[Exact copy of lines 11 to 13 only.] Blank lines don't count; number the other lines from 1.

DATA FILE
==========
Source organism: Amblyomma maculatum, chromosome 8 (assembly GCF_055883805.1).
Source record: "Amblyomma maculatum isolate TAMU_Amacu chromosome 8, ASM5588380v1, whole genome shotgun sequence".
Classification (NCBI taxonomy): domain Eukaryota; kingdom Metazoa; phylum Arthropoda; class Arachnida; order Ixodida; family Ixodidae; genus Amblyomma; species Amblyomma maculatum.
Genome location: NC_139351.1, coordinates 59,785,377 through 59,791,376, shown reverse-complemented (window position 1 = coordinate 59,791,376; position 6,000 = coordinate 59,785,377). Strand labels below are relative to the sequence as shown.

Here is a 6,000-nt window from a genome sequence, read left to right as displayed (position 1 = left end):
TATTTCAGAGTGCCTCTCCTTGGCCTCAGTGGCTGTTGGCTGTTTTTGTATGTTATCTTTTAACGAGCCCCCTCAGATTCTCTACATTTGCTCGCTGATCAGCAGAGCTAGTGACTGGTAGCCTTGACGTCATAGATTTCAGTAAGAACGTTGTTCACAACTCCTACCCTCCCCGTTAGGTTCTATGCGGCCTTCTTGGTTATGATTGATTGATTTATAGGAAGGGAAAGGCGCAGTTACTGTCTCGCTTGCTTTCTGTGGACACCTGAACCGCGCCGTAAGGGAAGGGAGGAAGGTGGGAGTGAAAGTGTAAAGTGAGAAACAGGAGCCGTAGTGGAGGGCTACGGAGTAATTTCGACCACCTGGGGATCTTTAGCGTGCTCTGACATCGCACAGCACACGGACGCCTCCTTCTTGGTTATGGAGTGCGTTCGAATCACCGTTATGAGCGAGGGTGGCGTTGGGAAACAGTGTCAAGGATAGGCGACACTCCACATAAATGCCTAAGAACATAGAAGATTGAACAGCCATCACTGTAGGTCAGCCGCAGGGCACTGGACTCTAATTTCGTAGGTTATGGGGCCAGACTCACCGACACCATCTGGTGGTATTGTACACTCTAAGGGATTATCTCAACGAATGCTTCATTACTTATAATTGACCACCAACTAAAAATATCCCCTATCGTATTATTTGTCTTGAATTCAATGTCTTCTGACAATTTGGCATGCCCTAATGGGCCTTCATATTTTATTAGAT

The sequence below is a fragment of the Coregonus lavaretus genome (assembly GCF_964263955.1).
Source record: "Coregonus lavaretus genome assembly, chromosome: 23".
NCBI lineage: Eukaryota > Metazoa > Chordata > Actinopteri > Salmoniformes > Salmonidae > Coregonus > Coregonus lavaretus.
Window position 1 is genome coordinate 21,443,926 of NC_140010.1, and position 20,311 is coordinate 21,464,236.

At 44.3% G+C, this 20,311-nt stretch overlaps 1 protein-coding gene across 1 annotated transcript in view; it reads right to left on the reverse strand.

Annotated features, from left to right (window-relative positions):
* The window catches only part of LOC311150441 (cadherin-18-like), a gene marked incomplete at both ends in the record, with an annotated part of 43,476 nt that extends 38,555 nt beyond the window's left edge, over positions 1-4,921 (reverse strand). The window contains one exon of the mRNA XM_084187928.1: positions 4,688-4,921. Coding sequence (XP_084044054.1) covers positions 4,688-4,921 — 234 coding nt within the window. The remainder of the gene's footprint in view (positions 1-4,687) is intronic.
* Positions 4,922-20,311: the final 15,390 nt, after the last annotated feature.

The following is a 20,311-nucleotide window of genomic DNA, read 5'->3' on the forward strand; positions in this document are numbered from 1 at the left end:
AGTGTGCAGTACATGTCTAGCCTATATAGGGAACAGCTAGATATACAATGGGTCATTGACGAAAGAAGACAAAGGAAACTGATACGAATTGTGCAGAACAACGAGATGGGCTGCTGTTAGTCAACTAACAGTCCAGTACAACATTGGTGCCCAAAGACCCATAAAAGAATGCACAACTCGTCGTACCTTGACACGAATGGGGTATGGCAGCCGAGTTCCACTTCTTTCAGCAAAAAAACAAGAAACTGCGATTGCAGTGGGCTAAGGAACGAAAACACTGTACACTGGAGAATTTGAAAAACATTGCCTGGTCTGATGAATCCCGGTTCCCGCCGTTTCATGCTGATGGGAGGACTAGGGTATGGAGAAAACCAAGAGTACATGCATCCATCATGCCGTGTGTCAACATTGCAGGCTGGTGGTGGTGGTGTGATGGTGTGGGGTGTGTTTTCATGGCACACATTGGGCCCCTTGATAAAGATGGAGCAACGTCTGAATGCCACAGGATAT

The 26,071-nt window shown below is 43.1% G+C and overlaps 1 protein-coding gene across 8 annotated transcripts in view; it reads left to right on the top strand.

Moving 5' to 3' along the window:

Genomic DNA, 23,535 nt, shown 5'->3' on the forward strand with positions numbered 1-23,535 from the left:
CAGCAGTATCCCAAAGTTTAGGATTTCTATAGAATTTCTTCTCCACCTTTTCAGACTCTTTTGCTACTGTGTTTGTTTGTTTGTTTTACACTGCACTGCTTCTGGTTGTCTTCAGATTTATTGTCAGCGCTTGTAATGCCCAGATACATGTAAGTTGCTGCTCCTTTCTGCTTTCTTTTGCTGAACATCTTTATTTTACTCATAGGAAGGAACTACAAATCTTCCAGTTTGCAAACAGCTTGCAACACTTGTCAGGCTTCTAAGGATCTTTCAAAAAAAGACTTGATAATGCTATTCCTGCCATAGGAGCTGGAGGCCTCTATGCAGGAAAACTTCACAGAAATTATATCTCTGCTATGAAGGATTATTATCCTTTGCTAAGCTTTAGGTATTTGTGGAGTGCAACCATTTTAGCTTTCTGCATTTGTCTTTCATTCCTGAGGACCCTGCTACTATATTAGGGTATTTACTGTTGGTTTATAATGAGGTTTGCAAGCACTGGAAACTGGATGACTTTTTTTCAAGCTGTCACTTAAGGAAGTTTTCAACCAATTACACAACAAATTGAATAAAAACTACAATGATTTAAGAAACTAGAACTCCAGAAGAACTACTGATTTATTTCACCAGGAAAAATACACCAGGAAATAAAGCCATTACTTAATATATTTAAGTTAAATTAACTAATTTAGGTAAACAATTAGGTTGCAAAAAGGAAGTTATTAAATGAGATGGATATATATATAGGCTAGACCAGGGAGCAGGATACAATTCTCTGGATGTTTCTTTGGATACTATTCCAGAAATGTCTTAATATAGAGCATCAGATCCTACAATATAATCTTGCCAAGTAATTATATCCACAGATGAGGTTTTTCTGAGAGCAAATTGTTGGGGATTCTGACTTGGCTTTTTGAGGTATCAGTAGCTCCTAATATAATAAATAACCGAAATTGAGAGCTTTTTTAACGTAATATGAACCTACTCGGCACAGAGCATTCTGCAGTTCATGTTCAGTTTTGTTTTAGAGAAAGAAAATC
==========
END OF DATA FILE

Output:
At 44.3% G+C, this 20,311-nt stretch overlaps 1 protein-coding gene across 1 annotated transcript in view; it reads right to left on the reverse strand.

Annotated features, from left to right (window-relative positions):
* The window catches only part of LOC311150441 (cadherin-18-like), a gene marked incomplete at both ends in the record, with an annotated part of 43,476 nt that extends 38,555 nt beyond the window's left edge, over positions 1-4,921 (reverse strand). The window contains one exon of the mRNA XM_084187928.1: positions 4,688-4,921. Coding sequence (XP_084044054.1) covers positions 4,688-4,921 — 234 coding nt within the window. The remainder of the gene's footprint in view (positions 1-4,687) is intronic.